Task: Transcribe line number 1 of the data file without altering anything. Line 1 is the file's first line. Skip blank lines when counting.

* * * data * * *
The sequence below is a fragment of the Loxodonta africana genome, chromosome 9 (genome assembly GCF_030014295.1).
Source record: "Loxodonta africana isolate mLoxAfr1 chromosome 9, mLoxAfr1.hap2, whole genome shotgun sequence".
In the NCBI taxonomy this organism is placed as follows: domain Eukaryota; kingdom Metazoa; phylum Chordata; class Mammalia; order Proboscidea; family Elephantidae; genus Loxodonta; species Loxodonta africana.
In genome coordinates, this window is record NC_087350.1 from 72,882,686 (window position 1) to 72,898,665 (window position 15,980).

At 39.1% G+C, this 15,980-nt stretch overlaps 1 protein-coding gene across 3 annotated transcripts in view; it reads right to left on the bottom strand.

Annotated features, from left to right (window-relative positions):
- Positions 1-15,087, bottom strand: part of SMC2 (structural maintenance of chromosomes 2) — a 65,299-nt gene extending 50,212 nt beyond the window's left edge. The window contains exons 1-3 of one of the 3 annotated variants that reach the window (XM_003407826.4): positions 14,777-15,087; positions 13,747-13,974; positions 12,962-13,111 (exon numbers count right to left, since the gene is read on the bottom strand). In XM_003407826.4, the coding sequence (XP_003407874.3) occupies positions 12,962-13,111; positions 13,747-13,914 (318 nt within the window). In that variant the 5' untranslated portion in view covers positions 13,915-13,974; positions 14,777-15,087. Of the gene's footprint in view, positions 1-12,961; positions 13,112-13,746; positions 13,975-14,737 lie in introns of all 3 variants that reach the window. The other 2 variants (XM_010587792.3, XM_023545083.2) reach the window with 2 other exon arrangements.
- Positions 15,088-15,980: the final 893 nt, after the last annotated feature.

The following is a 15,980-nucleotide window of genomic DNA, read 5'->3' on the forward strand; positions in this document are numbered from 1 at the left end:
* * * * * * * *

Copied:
The sequence below is a fragment of the Loxodonta africana genome, chromosome 9 (genome assembly GCF_030014295.1).